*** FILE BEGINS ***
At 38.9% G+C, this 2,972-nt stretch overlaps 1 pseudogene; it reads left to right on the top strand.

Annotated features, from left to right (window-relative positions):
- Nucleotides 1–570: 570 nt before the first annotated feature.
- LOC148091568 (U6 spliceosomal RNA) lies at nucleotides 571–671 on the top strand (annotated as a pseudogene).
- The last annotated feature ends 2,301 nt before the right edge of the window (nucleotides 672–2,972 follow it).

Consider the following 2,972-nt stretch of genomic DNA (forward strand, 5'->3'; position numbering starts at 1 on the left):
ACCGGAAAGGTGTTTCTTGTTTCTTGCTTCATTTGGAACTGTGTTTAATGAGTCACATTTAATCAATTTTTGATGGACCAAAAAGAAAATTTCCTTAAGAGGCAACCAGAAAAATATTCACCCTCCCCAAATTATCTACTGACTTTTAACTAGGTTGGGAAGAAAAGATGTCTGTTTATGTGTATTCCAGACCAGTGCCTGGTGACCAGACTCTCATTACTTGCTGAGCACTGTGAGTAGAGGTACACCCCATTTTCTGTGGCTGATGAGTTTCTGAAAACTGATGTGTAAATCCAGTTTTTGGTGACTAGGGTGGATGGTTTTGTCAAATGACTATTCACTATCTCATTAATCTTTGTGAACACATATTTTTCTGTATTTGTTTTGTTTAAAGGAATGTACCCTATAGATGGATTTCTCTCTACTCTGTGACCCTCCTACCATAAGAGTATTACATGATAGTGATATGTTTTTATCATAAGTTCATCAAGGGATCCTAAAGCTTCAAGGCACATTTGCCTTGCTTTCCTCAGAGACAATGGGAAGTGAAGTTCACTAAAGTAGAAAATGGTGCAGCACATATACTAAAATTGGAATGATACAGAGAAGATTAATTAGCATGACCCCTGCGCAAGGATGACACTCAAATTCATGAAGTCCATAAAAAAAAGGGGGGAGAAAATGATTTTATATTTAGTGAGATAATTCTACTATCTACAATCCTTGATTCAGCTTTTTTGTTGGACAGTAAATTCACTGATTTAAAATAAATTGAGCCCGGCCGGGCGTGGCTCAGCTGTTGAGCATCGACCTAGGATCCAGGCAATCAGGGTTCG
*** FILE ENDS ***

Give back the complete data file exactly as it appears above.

At 38.9% G+C, this 2,972-nt stretch overlaps 1 pseudogene; it reads left to right on the top strand.

Annotated features, from left to right (window-relative positions):
- Nucleotides 1–570: 570 nt before the first annotated feature.
- LOC148091568 (U6 spliceosomal RNA) lies at nucleotides 571–671 on the top strand (annotated as a pseudogene).
- The last annotated feature ends 2,301 nt before the right edge of the window (nucleotides 672–2,972 follow it).

Consider the following 2,972-nt stretch of genomic DNA (forward strand, 5'->3'; position numbering starts at 1 on the left):
ACCGGAAAGGTGTTTCTTGTTTCTTGCTTCATTTGGAACTGTGTTTAATGAGTCACATTTAATCAATTTTTGATGGACCAAAAAGAAAATTTCCTTAAGAGGCAACCAGAAAAATATTCACCCTCCCCAAATTATCTACTGACTTTTAACTAGGTTGGGAAGAAAAGATGTCTGTTTATGTGTATTCCAGACCAGTGCCTGGTGACCAGACTCTCATTACTTGCTGAGCACTGTGAGTAGAGGTACACCCCATTTTCTGTGGCTGATGAGTTTCTGAAAACTGATGTGTAAATCCAGTTTTTGGTGACTAGGGTGGATGGTTTTGTCAAATGACTATTCACTATCTCATTAATCTTTGTGAACACATATTTTTCTGTATTTGTTTTGTTTAAAGGAATGTACCCTATAGATGGATTTCTCTCTACTCTGTGACCCTCCTACCATAAGAGTATTACATGATAGTGATATGTTTTTATCATAAGTTCATCAAGGGATCCTAAAGCTTCAAGGCACATTTGCCTTGCTTTCCTCAGAGACAATGGGAAGTGAAGTTCACTAAAGTAGAAAATGGTGCAGCACATATACTAAAATTGGAATGATACAGAGAAGATTAATTAGCATGACCCCTGCGCAAGGATGACACTCAAATTCATGAAGTCCATAAAAAAAAGGGGGGAGAAAATGATTTTATATTTAGTGAGATAATTCTACTATCTACAATCCTTGATTCAGCTTTTTTGTTGGACAGTAAATTCACTGATTTAAAATAAATTGAGCCCGGCCGGGCGTGGCTCAGCTGTTGAGCATCGACCTAGGATCCAGGCAATCAGGGTTCG